Piston rings can become gummed up with carbon and combustion residue resulting in a poor seal. Physical cleaning of the parts and reassembly can sometimes correct that situation with no replacement parts actually required, I had that happen once. You can still see the affect of the previous hone on that barrel but I see no scars from the piston travel, that is a good indication.

Is your service an Original Equipment Manufacturer shop manual or one of those re-write ones by a third party? The third party ones are useless if you have an OEM service manual, sometimes they are even inaccurate and/or misleading.
Thanks Trials Rider....

Yeah, my service Manual is a Haynes one, bought it when I bought the bike in 97-98. It is kinda confusing sometimes.....

Here's a couple of better photos of the piston and barrel.....

Some vertical lines on the barrel, but FEELS smooth as a baby's bum. Can't feel anything with fingernail.....nothing, so the photo might make it look worse than it is....

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The piston itself looks good. Also some small vertical marks on the horizontal lines above the rings, but looks in pretty good shape?

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Crankcase ventilation: You will see a lot of people come through this place where they have removed the air box and stuck a tiny pod filter on the crankcase breather. Those people are idiots because the filter becomes plugged and now their crankcase is turned into a pump.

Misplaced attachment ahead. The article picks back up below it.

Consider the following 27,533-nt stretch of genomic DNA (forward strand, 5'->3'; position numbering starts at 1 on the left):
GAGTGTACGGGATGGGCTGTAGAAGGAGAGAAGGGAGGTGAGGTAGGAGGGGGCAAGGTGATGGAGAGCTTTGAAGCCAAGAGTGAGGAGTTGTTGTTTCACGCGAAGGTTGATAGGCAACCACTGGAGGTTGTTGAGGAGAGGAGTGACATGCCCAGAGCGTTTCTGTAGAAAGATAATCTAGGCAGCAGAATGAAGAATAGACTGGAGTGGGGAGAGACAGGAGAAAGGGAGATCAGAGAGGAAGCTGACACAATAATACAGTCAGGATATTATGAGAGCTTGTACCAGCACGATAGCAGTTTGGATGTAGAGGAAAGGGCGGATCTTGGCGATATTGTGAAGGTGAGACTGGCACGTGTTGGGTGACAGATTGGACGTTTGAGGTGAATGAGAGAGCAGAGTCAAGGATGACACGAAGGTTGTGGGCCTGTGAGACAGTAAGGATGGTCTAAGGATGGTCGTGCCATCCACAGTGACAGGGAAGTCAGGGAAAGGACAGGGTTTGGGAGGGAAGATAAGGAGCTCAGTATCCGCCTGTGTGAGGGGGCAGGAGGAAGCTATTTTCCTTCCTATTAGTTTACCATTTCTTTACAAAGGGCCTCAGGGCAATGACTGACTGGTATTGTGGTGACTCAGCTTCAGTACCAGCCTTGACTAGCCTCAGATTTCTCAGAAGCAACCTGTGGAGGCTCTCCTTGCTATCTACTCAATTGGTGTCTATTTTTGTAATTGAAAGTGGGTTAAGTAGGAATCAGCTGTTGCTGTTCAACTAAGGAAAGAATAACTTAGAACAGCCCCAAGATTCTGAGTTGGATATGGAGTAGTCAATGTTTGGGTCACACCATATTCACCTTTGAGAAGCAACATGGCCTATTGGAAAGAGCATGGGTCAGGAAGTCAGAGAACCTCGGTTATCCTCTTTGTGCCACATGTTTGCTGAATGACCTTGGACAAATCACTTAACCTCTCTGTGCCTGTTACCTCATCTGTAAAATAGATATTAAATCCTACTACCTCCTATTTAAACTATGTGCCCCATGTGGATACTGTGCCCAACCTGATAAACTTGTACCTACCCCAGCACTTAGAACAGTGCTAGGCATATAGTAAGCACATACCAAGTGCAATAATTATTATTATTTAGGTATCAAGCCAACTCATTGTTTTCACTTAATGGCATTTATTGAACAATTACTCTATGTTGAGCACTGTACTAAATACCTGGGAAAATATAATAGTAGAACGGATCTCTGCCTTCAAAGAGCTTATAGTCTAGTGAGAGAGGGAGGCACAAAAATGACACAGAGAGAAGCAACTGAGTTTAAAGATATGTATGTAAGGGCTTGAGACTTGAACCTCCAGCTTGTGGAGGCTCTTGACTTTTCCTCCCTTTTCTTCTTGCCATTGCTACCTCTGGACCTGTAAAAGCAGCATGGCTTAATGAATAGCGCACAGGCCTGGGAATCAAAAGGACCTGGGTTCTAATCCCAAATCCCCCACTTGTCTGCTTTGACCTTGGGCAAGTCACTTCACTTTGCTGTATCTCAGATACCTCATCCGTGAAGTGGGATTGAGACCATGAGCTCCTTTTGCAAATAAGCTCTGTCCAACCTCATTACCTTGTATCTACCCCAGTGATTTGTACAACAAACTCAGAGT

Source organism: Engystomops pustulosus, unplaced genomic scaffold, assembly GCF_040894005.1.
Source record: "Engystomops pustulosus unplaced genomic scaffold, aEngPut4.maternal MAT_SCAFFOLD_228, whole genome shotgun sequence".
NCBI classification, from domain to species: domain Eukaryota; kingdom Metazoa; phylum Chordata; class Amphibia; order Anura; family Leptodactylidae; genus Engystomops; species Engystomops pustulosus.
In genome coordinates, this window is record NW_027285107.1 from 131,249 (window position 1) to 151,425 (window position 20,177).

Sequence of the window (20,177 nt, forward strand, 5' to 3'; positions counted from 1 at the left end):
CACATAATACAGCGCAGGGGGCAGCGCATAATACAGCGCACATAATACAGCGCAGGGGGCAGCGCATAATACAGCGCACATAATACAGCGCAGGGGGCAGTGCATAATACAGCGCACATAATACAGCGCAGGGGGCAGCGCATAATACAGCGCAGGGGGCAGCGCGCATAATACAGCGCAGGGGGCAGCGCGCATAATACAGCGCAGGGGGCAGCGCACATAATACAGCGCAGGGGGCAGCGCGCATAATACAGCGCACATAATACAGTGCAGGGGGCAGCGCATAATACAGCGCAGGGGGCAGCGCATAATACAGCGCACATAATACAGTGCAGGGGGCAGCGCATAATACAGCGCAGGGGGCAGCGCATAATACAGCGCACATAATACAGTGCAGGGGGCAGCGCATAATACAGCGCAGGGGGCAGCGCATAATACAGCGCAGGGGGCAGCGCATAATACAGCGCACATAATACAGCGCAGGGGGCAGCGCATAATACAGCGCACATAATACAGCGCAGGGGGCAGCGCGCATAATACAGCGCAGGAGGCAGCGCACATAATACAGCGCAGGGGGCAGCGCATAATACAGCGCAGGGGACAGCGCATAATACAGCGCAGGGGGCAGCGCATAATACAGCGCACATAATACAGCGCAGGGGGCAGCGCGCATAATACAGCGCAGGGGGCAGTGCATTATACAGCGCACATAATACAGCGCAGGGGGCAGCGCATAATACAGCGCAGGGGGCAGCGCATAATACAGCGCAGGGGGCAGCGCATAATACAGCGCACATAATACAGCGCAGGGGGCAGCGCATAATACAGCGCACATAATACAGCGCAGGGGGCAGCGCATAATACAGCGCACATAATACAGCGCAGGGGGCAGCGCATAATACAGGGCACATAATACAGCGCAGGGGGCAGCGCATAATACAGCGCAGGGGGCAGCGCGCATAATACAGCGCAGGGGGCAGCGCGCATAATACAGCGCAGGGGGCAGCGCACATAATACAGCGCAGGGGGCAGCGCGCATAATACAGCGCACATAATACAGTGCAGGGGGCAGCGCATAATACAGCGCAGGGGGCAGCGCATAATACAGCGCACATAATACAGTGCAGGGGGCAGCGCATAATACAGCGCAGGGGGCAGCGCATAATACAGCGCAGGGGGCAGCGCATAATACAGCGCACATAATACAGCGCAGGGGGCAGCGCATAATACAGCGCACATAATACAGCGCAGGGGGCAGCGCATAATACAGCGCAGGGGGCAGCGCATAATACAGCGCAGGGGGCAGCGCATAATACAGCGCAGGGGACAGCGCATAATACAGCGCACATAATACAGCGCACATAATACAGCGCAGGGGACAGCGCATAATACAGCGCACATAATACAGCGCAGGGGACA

A single cylinder engine that has a piston displacement of 250cc moves 250cc with of dirty oily air in and out through the crankcase breather on every stroke. That's a Lot of high speed air movement. Added to that is pressure from blow-by. Blow by exists even on a brand new motor.
My crank case breather was just vented to AIR via this tubing. Top wasn't connected to anything and bottom the same, just vented out the bottom near the swingarm..... My intention was to just hook it back up as it was?

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Consider TrialsRider’s remarks carefully. It is, as he makes clear, important to keep crankcase pressure low, to achieve the most power (it robs power to compress crankcase air) and to minimize “blow-by” of oil from the crankcase, past the rings and into the combustion chamber. Drawing a negative pressure by routing the breather to the airbox helps in this regard, instead of routing it to atmospheric pressure or sticking a filter on the crankcase port (increasing crankcase pressure in the process).